An Illinois state representative who previously served on the Eastern Illinois University Board of Trustees said the Higher Education Fair Admissions Act that allows test-optional admissions will have a negative effect on judging the success of a teacher or an institution.
Rep. Dan Caulkins (R-Decatur) originally voted in favor of House Bill 226 that passed the house 109-8 on April 21, 2021. The bill created the Higher Education Fair Admissions Act that went into effect on Jan. 1. Under the act, “the submission of standardized test scores to the institution shall be at the option of the applicant.”
“It will probably be a negative effect in so much that we’re not holding the schools to a standard,” Caulkins told the Chambana Sun. “How else do you judge success or failure of a teacher or institution? When you remove the implications of bad test scores, we may find ourselves with less emphasis on academics.”
Illinois state Rep. Dan Caulkins said the Higher Education Fair Admissions Act that went into effect Jan. 1 will have a negative effect on judging the success of a teacher or institution. | Photo Courtesy of Dan Caulkins
Caulkins, a graduate of Decatur public schools and Eastern Illinois University, said that people are being set up for failure if public institutions of higher learning aren’t screening for the most-qualified students.
“The problem isn’t necessarily a university problem but one of public education, given all its problems,” Caulkins said. “There are kids that don’t test as well or may not be as qualified, and that's a reflection of the failures of our schools to provide an education and give these kids a chance to be prepared for these tests.”
The issue of test-optional admission is focused on the thought that the use of standardized tests such as the SAT and ACT cuts off “the admission of otherwise well-qualified students,” the study “Defining Access: How Test-Optional Works” concluded.
“The number of colleges using Test Optional Policies (TOPs) in higher education admissions has dramatically expanded in recent years,” the study, hosted electronically by the National Association for College Admissions Counseling, said. “And these colleges have avoided ‘one-size-fits-all,’ finding varied ways to administer TOPs and experiencing varied outcomes. … We find that there is plenty of room in American higher education for diversity of process, allowing test-optional admission to contribute to that diversity.”
The organization FairTest has created a list of more than 1,000 colleges and universities that have eliminated ACT or SAT score requirements. The number one reason schools gave for eliminating this requirement is the belief that those tests “favor students from privileged backgrounds.” The National Association for College Admission Counseling conducted a study and found that schools that don’t require standardized test scores have more “diversity.”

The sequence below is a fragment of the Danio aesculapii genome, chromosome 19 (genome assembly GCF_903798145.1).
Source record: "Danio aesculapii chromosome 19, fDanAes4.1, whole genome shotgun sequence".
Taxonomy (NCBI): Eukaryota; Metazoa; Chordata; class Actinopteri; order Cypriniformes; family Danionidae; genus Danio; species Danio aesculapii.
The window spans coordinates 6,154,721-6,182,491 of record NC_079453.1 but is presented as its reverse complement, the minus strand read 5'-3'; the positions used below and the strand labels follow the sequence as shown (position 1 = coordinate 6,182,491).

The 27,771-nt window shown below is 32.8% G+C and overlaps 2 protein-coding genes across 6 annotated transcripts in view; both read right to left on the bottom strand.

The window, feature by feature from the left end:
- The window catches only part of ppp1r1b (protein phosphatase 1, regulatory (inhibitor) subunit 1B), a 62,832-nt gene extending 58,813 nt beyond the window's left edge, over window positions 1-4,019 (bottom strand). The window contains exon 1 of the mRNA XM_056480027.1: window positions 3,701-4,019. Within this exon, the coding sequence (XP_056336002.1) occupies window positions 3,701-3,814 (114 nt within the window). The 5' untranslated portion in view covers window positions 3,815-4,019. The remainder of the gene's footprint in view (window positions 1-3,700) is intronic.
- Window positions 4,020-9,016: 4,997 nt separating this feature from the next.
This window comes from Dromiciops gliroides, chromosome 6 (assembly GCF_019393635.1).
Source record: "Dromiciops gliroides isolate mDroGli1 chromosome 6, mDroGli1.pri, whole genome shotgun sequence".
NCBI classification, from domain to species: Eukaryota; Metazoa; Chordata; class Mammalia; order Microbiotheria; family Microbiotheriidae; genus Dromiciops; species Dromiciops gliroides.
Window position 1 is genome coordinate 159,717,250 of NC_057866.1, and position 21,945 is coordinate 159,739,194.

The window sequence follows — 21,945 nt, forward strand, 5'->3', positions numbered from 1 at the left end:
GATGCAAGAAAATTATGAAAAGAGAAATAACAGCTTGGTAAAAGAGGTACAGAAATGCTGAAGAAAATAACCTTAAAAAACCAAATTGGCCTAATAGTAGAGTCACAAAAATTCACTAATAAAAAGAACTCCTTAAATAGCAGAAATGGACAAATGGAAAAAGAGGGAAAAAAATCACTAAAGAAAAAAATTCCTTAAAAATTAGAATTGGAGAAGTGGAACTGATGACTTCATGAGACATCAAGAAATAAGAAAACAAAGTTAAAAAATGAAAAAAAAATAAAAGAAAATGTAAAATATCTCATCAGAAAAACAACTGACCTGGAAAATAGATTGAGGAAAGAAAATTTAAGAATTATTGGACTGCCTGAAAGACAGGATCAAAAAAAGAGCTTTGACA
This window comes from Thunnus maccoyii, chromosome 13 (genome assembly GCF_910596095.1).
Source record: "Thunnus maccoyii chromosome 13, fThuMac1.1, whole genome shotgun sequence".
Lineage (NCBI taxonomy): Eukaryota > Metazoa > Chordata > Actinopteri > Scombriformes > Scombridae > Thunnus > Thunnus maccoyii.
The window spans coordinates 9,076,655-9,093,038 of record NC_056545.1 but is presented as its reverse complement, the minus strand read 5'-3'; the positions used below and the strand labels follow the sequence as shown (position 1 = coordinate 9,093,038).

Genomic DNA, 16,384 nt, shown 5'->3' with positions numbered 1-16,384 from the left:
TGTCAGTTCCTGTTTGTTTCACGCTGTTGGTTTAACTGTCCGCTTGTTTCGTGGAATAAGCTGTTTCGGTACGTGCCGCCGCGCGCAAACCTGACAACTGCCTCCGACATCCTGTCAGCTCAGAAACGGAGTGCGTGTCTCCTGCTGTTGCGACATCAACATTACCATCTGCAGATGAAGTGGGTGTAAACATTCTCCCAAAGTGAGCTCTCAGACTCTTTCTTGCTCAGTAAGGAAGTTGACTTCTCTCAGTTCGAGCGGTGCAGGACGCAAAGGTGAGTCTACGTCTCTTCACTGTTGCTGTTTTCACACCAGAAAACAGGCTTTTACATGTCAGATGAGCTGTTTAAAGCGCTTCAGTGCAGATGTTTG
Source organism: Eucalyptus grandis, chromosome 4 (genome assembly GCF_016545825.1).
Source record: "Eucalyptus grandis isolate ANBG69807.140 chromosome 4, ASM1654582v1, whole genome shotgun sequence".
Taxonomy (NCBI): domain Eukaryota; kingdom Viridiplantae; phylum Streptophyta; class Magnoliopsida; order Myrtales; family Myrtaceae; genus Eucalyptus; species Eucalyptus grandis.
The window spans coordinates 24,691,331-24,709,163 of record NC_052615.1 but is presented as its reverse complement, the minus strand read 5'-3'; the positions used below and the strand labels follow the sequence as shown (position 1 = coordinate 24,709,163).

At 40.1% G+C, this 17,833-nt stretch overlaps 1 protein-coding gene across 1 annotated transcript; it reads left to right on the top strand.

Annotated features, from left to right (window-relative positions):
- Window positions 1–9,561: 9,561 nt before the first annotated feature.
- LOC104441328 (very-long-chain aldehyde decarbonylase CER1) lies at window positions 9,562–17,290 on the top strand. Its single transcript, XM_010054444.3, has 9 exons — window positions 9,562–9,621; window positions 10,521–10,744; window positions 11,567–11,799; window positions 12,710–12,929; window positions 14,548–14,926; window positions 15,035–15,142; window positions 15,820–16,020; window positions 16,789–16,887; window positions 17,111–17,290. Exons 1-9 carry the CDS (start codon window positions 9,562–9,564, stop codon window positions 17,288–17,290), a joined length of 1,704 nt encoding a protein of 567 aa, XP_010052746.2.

University of Illinois math professor Rochelle Gutierrez, who wrote an anthology for teachers, might agree. She argues that math is racist, stating “mathematics itself operates as Whiteness,” National Review reported.
Caulkins sees a different problem — the quality of education Illinois public school children receive.
"I think that is a cop out," he said. "Many of our public schools are failing and one of the ways you determine the success of an education system is how much its students have learned. That’s what we test for, we test all students and the test scores are for all students. When you see that a school is failing, it’s more a reflection of the school and the system than anything else."
According to the latest data from the Illinois State Board of Education, the number of Illinois students in 3rd-11th grade who meet grade-level standards decreased by 18% in the last two years in math and by 17% in English. Among Chicago Public School 11th graders, only 23% met grade-level standards for reading and only 21% met grade-level standards for math, according to WBEZ.
Illinois State Rep. LaToya Greenwood (D-East St. Louis), who advocates for “equitable education for all children,” was the House sponsor of House Bill 226 that created the Higher Education Fair Admissions Act.
“I would like to highlight 3 pieces of legislation that I am extremely proud were signed into law by Governor Pritzker. HB226-Created the Higher Education Fair Admissions Act,” Greenwood said in part on Facebook.
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